The Hamas militant group, which is based in Gaza, conducted a surprise assault on Israeli territory on October 7, attacking the Jewish state’s air defenses with widespread rocket bombardments and staging a lightning raid. Hamas fighters also killed civilians and took hostages with plans to exchange them for Palestinian prisoners in Israeli custody.

In turn, Israel responded with a military operation targeting Gaza, claiming that its aims were to eradicate Hamas. The Gaza Strip is home to some two million residents, whose lives have been adversely affected by a long standing Israeli blockade since 2007.

The United States has vowed military support for Israel and has urged other nations to denounce Hamas for its actions. National Security Council spokesman John Kirby told reporters at the White House on October 12 that no U.S. troops would be mobilized to Israel, stating that the United States would continue to supply the Israel Defense Forces to combat Hamas.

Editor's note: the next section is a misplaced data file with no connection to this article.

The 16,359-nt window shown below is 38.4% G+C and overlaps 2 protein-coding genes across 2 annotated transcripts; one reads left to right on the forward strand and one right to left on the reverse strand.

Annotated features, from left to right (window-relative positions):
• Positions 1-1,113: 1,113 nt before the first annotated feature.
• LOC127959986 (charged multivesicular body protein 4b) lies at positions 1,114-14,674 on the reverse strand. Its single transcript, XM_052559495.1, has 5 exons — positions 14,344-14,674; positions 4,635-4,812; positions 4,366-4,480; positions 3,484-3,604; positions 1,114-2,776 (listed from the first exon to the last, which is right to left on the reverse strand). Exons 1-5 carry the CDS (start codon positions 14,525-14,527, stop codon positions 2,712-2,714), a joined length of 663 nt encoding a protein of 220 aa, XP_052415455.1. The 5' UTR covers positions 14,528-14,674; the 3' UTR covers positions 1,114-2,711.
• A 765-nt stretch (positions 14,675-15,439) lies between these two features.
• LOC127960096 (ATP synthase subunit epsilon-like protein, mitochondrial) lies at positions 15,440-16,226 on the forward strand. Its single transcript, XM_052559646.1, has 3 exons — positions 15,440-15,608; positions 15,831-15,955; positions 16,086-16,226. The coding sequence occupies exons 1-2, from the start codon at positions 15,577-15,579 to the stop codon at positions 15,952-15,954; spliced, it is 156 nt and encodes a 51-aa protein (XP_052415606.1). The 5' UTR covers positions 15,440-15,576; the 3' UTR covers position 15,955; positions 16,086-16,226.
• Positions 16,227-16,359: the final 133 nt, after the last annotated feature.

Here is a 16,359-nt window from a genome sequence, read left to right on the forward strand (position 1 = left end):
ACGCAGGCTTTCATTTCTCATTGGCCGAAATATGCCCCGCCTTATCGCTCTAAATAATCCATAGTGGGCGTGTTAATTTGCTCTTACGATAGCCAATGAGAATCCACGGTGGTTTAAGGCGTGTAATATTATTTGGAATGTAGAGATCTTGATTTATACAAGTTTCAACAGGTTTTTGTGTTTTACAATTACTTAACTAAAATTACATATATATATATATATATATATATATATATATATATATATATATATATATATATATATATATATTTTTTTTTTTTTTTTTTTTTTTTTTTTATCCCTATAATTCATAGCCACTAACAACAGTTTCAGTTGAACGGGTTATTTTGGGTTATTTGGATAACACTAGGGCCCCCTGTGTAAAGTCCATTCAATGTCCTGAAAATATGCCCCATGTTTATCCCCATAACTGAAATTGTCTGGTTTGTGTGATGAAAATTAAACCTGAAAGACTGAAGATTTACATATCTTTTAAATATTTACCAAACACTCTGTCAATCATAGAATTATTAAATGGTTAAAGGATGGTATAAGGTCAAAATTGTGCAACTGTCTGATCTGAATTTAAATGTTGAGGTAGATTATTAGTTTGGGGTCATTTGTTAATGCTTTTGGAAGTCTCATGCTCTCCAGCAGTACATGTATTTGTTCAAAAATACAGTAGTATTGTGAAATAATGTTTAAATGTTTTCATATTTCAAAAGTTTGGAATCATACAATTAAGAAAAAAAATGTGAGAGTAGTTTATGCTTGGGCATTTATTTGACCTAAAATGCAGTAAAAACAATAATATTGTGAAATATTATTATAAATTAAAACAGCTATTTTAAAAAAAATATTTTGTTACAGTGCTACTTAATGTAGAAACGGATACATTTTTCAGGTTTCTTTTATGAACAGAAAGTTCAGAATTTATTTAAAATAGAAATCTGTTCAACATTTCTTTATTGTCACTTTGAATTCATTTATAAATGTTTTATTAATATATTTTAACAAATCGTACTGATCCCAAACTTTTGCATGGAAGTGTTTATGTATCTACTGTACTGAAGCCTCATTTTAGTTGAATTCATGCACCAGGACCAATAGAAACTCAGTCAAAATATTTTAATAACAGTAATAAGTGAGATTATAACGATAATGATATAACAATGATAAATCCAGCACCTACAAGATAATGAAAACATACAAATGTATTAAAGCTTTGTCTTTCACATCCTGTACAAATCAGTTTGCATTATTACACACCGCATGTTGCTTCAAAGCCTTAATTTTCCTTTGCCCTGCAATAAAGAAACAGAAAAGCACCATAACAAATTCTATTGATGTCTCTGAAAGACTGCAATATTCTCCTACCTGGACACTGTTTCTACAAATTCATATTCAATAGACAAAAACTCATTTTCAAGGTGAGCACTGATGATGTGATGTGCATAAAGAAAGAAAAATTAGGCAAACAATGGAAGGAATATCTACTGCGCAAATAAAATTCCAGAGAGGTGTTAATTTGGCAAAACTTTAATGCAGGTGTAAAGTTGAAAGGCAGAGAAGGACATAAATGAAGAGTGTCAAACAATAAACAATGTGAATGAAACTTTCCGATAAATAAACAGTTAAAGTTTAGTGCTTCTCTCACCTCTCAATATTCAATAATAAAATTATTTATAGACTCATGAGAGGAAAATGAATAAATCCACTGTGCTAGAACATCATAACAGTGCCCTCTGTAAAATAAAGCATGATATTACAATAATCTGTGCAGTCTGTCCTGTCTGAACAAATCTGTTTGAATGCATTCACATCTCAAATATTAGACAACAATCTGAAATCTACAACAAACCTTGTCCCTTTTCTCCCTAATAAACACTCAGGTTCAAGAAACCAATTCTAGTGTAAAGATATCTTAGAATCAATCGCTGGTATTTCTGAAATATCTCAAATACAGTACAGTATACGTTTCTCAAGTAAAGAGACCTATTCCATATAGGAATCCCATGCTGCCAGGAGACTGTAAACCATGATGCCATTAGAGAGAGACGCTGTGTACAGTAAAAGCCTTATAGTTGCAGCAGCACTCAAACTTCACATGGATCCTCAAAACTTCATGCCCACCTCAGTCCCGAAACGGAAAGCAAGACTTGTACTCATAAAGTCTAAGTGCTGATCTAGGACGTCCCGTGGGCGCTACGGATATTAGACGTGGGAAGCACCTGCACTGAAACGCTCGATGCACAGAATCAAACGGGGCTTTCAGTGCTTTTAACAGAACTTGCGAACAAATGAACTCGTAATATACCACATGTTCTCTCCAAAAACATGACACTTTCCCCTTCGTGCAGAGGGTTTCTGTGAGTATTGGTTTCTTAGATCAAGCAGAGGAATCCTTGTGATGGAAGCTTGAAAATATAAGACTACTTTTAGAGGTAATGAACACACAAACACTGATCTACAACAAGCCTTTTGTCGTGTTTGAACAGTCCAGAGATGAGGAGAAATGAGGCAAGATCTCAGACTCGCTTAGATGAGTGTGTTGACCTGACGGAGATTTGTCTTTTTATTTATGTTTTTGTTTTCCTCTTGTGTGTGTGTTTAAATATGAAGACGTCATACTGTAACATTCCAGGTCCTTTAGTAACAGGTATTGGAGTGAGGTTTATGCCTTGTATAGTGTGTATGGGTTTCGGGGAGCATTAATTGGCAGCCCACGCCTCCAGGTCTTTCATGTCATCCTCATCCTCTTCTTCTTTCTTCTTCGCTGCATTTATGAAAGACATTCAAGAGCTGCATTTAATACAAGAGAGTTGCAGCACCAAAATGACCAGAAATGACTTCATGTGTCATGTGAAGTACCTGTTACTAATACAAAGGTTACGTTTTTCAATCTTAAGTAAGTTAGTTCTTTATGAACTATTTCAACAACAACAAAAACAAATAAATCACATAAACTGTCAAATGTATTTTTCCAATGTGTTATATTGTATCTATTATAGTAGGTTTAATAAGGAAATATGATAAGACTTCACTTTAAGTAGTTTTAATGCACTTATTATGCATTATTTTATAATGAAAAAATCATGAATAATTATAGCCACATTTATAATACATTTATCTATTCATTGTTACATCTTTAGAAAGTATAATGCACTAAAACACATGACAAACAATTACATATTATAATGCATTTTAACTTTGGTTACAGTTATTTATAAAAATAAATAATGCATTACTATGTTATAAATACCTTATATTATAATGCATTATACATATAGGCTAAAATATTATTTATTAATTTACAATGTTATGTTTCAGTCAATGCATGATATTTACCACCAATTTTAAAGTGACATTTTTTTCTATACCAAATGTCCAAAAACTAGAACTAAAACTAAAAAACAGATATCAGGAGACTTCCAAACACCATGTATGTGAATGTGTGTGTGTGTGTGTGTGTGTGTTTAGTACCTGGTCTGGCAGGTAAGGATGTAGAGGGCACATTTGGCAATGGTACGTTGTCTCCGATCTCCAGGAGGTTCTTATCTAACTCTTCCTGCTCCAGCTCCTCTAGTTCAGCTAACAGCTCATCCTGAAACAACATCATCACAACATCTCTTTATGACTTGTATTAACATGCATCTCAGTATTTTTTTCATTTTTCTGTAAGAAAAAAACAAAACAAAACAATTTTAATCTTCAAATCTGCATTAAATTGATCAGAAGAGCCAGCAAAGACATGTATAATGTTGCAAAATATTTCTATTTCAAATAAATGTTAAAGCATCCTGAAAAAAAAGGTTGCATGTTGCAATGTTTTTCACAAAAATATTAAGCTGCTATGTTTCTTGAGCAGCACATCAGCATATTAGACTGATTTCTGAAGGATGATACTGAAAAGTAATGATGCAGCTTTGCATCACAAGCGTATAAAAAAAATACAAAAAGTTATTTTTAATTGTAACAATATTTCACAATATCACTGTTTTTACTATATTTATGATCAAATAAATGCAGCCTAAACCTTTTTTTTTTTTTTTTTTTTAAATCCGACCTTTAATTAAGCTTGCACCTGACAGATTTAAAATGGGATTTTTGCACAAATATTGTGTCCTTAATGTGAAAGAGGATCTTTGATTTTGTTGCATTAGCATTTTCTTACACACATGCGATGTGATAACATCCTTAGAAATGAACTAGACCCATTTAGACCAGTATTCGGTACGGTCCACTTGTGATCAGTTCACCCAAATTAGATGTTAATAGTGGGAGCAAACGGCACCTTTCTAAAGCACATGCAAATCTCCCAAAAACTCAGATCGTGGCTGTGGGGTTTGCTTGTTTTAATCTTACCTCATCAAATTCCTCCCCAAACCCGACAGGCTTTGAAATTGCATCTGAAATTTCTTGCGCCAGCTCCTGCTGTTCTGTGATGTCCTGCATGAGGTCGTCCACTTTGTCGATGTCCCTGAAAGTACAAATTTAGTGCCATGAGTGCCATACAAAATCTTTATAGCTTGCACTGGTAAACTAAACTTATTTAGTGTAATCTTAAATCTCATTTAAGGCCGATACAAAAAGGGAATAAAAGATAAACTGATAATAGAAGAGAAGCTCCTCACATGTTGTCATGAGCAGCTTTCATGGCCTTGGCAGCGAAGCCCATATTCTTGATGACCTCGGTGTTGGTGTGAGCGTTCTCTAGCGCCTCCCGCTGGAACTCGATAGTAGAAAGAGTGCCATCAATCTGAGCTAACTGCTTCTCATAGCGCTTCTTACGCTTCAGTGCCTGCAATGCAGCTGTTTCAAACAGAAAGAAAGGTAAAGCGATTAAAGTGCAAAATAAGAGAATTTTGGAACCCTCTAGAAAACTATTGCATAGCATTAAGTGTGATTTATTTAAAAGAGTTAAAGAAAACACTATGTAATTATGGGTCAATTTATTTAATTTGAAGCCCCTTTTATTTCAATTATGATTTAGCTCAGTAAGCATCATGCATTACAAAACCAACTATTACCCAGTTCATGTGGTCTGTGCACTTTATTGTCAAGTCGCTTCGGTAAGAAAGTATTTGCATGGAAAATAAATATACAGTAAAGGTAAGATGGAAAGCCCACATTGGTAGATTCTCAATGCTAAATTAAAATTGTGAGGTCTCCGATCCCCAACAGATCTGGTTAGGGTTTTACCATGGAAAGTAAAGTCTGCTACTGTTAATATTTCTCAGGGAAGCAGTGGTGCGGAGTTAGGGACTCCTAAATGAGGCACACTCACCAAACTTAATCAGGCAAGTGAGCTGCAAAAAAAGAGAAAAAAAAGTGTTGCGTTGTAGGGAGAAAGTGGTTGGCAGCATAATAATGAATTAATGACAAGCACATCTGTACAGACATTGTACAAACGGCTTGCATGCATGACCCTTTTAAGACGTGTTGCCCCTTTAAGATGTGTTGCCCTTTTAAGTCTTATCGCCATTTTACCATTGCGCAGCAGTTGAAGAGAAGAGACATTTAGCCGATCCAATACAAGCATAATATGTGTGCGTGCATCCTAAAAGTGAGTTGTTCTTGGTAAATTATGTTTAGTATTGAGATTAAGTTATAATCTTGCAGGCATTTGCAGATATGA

“We have national security interests throughout the region,” Kirby said at the daily press briefing, alluding to the deployment of the USS Gerald R. Ford carrier strike group to the eastern Mediterranean, but quelled any speculations of airborne troops or Marines being deployed to Israel.

“The Israelis have made it very clear that they don’t want foreign troops on their soil, that they want to prosecute these operations on their own and they have every right to want to do that,” Kirby said. “There are no intentions, no plans to put American troops on the ground in combat.”